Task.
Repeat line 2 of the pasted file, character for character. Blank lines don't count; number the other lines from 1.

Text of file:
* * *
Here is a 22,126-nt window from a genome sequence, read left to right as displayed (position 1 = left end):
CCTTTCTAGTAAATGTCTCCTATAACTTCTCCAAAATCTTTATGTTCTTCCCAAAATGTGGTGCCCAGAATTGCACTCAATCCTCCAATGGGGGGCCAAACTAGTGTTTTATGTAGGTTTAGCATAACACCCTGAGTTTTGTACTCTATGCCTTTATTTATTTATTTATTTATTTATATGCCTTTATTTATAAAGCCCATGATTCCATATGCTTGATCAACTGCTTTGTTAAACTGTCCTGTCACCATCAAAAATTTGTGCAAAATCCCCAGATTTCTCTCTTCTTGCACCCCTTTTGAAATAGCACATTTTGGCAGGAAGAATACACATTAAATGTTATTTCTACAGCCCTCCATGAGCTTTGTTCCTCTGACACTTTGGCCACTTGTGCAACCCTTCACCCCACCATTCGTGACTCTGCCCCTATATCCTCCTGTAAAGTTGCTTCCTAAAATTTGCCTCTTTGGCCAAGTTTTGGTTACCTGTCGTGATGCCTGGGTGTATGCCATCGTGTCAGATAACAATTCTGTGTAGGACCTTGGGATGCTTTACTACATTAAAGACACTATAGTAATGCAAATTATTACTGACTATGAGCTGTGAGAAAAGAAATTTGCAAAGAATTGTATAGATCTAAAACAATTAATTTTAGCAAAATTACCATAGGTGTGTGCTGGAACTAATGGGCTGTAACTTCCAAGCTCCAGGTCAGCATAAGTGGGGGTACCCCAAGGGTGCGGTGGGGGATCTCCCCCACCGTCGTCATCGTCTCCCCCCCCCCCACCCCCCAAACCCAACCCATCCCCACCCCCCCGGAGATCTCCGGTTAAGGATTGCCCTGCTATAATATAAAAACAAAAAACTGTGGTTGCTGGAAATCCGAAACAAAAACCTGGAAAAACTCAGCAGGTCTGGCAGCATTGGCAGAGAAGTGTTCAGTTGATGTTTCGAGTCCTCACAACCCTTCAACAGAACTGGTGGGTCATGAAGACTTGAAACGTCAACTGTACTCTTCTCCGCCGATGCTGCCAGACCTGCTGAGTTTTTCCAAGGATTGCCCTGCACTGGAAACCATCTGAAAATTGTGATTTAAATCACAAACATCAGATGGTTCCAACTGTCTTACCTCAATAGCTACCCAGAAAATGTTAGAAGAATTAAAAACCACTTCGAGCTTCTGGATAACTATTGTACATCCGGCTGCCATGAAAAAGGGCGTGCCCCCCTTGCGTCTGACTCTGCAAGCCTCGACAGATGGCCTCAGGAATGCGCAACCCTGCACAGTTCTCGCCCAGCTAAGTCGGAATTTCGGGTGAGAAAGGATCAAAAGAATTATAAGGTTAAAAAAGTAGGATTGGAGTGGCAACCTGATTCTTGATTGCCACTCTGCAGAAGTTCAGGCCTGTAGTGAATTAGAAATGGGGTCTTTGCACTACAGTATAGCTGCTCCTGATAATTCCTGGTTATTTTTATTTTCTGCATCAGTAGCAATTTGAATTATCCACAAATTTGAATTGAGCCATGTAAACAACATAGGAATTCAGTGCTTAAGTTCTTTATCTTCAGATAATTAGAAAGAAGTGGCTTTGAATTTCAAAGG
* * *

CCTTTCTAGTAAATGTCTCCTATAACTTCTCCAAAATCTTTATGTTCTTCCCAAAATGTGGTGCCCAGAATTGCACTCAATCCTCCAATGGGGGGCCAAACTAGTGTTTTATGTAGGTTTAGCATAACACCCTGAGTTTTGTACTCTATGCCTTTATTTATTTATTTATTTATTTATATGCCTTTATTTATAAAGCCCATGATTCCATATGCTTGATCAACTGCTTTGTTAAACTGTCCTGTCACCATCAAAAATTTGTGCAAAATCCCCAGATTTCTCTCTTCTTGCACCCCTTTTGAAATAGCACATTTTGGCAGGAAGAATACACATTAAATGTTATTTCTACAGCCCTCCATGAGCTTTGTTCCTCTGACACTTTGGCCACTTGTGCAACCCTTCACCCCACCATTCGTGACTCTGCCCCTATATCCTCCTGTAAAGTTGCTTCCTAAAATTTGCCTCTTTGGCCAAGTTTTGGTTACCTGTCGTGATGCCTGGGTGTATGCCATCGTGTCAGATAACAATTCTGTGTAGGACCTTGGGATGCTTTACTACATTAAAGACACTATAGTAATGCAAATTATTACTGACTATGAGCTGTGAGAAAAGAAATTTGCAAAGAATTGTATAGATCTAAAACAATTAATTTTAGCAAAATTACCATAGGTGTGTGCTGGAACTAATGGGCTGTAACTTCCAAGCTCCAGGTCAGCATAAGTGGGGGTACCCCAAGGGTGCGGTGGGGGATCTCCCCCACCGTCGTCATCGTCTCCCCCCCCCCCACCCCCCAAACCCAACCCATCCCCACCCCCCCGGAGATCTCCGGTTAAGGATTGCCCTGCTATAATATAAAAACAAAAAACTGTGGTTGCTGGAAATCCGAAACAAAAACCTGGAAAAACTCAGCAGGTCTGGCAGCATTGGCAGAGAAGTGTTCAGTTGATGTTTCGAGTCCTCACAACCCTTCAACAGAACTGGTGGGTCATGAAGACTTGAAACGTCAACTGTACTCTTCTCCGCCGATGCTGCCAGACCTGCTGAGTTTTTCCAAGGATTGCCCTGCACTGGAAACCATCTGAAAATTGTGATTTAAATCACAAACATCAGATGGTTCCAACTGTCTTACCTCAATAGCTACCCAGAAAATGTTAGAAGAATTAAAAACCACTTCGAGCTTCTGGATAACTATTGTACATCCGGCTGCCATGAAAAAGGGCGTGCCCCCCTTGCGTCTGACTCTGCAAGCCTCGACAGATGGCCTCAGGAATGCGCAACCCTGCACAGTTCTCGCCCAGCTAAGTCGGAATTTCGGGTGAGAAAGGATCAAAAGAATTATAAGGTTAAAAAAGTAGGATTGGAGTGGCAACCTGATTCTTGATTGCCACTCTGCAGAAGTTCAGGCCTGTAGTGAATTAGAAATGGGGTCTTTGCACTACAGTATAGCTGCTCCTGATAATTCCTGGTTATTTTTATTTTCTGCATCAGTAGCAATTTGAATTATCCACAAATTTGAATTGAGCCATGTAAACAACATAGGAATTCAGTGCTTAAGTTCTTTATCTTCAGATAATTAGAAAGAAGTGGCTTTGAATTTCAAAGG